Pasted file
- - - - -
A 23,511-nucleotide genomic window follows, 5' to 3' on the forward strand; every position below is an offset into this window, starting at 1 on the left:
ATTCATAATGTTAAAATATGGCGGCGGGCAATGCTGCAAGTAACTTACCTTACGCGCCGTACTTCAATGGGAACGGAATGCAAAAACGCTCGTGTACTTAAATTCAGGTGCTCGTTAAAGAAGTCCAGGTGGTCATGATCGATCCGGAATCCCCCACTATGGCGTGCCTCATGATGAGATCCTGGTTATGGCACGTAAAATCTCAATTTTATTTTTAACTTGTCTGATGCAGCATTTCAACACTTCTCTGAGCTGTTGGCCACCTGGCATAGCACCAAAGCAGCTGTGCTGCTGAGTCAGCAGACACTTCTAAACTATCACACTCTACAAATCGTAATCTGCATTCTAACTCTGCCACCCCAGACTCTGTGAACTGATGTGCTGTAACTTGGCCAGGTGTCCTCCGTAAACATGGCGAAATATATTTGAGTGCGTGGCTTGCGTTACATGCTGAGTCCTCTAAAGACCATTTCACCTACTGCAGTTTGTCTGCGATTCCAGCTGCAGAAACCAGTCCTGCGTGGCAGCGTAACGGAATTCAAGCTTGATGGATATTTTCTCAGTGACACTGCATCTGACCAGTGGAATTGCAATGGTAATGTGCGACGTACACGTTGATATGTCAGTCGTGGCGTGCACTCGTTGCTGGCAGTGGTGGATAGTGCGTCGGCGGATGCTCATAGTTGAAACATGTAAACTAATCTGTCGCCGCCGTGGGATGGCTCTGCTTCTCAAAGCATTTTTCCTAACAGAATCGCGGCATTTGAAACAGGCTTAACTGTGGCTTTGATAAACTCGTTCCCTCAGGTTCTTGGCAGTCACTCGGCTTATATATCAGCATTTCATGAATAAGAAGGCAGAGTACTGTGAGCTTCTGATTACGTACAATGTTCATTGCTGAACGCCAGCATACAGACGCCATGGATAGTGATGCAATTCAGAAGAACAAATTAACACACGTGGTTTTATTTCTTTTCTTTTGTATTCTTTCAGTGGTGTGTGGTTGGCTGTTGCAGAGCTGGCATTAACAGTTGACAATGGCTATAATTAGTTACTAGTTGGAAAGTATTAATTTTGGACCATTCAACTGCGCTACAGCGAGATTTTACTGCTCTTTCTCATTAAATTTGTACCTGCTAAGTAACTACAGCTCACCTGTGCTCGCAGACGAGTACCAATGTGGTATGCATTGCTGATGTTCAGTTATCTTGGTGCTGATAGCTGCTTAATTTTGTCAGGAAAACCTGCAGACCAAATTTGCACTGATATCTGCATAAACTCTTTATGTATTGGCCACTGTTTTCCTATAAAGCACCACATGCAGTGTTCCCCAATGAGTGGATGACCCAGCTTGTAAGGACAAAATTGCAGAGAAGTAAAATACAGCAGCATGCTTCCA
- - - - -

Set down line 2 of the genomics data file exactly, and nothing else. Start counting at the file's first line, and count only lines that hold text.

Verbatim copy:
ATTCATAATGTTAAAATATGGCGGCGGGCAATGCTGCAAGTAACTTACCTTACGCGCCGTACTTCAATGGGAACGGAATGCAAAAACGCTCGTGTACTTAAATTCAGGTGCTCGTTAAAGAAGTCCAGGTGGTCATGATCGATCCGGAATCCCCCACTATGGCGTGCCTCATGATGAGATCCTGGTTATGGCACGTAAAATCTCAATTTTATTTTTAACTTGTCTGATGCAGCATTTCAACACTTCTCTGAGCTGTTGGCCACCTGGCATAGCACCAAAGCAGCTGTGCTGCTGAGTCAGCAGACACTTCTAAACTATCACACTCTACAAATCGTAATCTGCATTCTAACTCTGCCACCCCAGACTCTGTGAACTGATGTGCTGTAACTTGGCCAGGTGTCCTCCGTAAACATGGCGAAATATATTTGAGTGCGTGGCTTGCGTTACATGCTGAGTCCTCTAAAGACCATTTCACCTACTGCAGTTTGTCTGCGATTCCAGCTGCAGAAACCAGTCCTGCGTGGCAGCGTAACGGAATTCAAGCTTGATGGATATTTTCTCAGTGACACTGCATCTGACCAGTGGAATTGCAATGGTAATGTGCGACGTACACGTTGATATGTCAGTCGTGGCGTGCACTCGTTGCTGGCAGTGGTGGATAGTGCGTCGGCGGATGCTCATAGTTGAAACATGTAAACTAATCTGTCGCCGCCGTGGGATGGCTCTGCTTCTCAAAGCATTTTTCCTAACAGAATCGCGGCATTTGAAACAGGCTTAACTGTGGCTTTGATAAACTCGTTCCCTCAGGTTCTTGGCAGTCACTCGGCTTATATATCAGCATTTCATGAATAAGAAGGCAGAGTACTGTGAGCTTCTGATTACGTACAATGTTCATTGCTGAACGCCAGCATACAGACGCCATGGATAGTGATGCAATTCAGAAGAACAAATTAACACACGTGGTTTTATTTCTTTTCTTTTGTATTCTTTCAGTGGTGTGTGGTTGGCTGTTGCAGAGCTGGCATTAACAGTTGACAATGGCTATAATTAGTTACTAGTTGGAAAGTATTAATTTTGGACCATTCAACTGCGCTACAGCGAGATTTTACTGCTCTTTCTCATTAAATTTGTACCTGCTAAGTAACTACAGCTCACCTGTGCTCGCAGACGAGTACCAATGTGGTATGCATTGCTGATGTTCAGTTATCTTGGTGCTGATAGCTGCTTAATTTTGTCAGGAAAACCTGCAGACCAAATTTGCACTGATATCTGCATAAACTCTTTATGTATTGGCCACTGTTTTCCTATAAAGCACCACATGCAGTGTTCCCCAATGAGTGGATGACCCAGCTTGTAAGGACAAAATTGCAGAGAAGTAAAATACAGCAGCATGCTTCCA